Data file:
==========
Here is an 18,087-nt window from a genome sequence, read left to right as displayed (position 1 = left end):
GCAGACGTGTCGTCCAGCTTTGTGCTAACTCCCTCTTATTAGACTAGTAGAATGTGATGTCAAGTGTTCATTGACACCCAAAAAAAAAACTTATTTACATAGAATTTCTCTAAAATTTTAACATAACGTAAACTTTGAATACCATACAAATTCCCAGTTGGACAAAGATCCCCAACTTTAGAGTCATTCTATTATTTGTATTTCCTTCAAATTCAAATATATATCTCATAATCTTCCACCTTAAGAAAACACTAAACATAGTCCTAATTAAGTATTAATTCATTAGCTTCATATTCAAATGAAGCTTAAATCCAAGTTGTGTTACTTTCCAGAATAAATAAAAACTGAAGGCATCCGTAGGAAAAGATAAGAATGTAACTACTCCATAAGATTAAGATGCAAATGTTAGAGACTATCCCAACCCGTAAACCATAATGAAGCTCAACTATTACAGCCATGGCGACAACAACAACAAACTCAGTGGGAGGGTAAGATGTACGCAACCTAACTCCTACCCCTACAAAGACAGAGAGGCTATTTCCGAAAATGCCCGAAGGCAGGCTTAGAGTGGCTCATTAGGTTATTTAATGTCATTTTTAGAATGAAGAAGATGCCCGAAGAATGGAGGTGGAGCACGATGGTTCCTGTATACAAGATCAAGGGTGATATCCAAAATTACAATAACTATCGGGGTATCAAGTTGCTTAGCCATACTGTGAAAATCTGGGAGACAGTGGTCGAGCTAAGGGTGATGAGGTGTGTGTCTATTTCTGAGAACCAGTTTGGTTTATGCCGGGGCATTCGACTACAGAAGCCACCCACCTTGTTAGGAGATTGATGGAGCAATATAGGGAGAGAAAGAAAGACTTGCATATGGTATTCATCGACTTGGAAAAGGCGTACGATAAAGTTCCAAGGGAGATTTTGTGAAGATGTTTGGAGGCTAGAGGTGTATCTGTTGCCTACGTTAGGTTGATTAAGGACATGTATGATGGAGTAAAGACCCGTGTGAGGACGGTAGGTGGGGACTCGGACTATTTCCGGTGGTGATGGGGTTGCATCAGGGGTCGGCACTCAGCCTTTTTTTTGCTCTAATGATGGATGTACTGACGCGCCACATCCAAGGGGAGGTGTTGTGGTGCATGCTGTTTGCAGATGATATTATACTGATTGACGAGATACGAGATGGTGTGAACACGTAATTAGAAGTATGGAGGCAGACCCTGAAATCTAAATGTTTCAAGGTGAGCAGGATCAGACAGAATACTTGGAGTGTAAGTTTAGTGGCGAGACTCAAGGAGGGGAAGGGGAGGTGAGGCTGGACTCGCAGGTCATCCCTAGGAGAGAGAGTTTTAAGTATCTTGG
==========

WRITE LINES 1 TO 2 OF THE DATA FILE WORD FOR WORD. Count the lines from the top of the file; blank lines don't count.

Here is an 18,087-nt window from a genome sequence, read left to right as displayed (position 1 = left end):
GCAGACGTGTCGTCCAGCTTTGTGCTAACTCCCTCTTATTAGACTAGTAGAATGTGATGTCAAGTGTTCATTGACACCCAAAAAAAAAACTTATTTACATAGAATTTCTCTAAAATTTTAACATAACGTAAACTTTGAATACCATACAAATTCCCAGTTGGACAAAGATCCCCAACTTTAGAGTCATTCTATTATTTGTATTTCCTTCAAATTCAAATATATATCTCATAATCTTCCACCTTAAGAAAACACTAAACATAGTCCTAATTAAGTATTAATTCATTAGCTTCATATTCAAATGAAGCTTAAATCCAAGTTGTGTTACTTTCCAGAATAAATAAAAACTGAAGGCATCCGTAGGAAAAGATAAGAATGTAACTACTCCATAAGATTAAGATGCAAATGTTAGAGACTATCCCAACCCGTAAACCATAATGAAGCTCAACTATTACAGCCATGGCGACAACAACAACAAACTCAGTGGGAGGGTAAGATGTACGCAACCTAACTCCTACCCCTACAAAGACAGAGAGGCTATTTCCGAAAATGCCCGAAGGCAGGCTTAGAGTGGCTCATTAGGTTATTTAATGTCATTTTTAGAATGAAGAAGATGCCCGAAGAATGGAGGTGGAGCACGATGGTTCCTGTATACAAGATCAAGGGTGATATCCAAAATTACAATAACTATCGGGGTATCAAGTTGCTTAGCCATACTGTGAAAATCTGGGAGACAGTGGTCGAGCTAAGGGTGATGAGGTGTGTGTCTATTTCTGAGAACCAGTTTGGTTTATGCCGGGGCATTCGACTACAGAAGCCACCCACCTTGTTAGGAGATTGATGGAGCAATATAGGGAGAGAAAGAAAGACTTGCATATGGTATTCATCGACTTGGAAAAGGCGTACGATAAAGTTCCAAGGGAGATTTTGTGAAGATGTTTGGAGGCTAGAGGTGTATCTGTTGCCTACGTTAGGTTGATTAAGGACATGTATGATGGAGTAAAGACCCGTGTGAGGACGGTAGGTGGGGACTCGGACTATTTCCGGTGGTGATGGGGTTGCATCAGGGGTCGGCACTCAGCCTTTTTTTTGCTCTAATGATGGATGTACTGACGCGCCACATCCAAGGGGAGGTGTTGTGGTGCATGCTGTTTGCAGATGATATTATACTGATTGACGAGATACGAGATGGTGTGAACACGTAATTAGAAGTATGGAGGCAGACCCTGAAATCTAAATGTTTCAAGGTGAGCAGGATCAGACAGAATACTTGGAGTGTAAGTTTAGTGGCGAGACTCAAGGAGGGGAAGGGGAGGTGAGGCTGGACTCGCAGGTCATCCCTAGGAGAGAGAGTTTTAAGTATCTTGG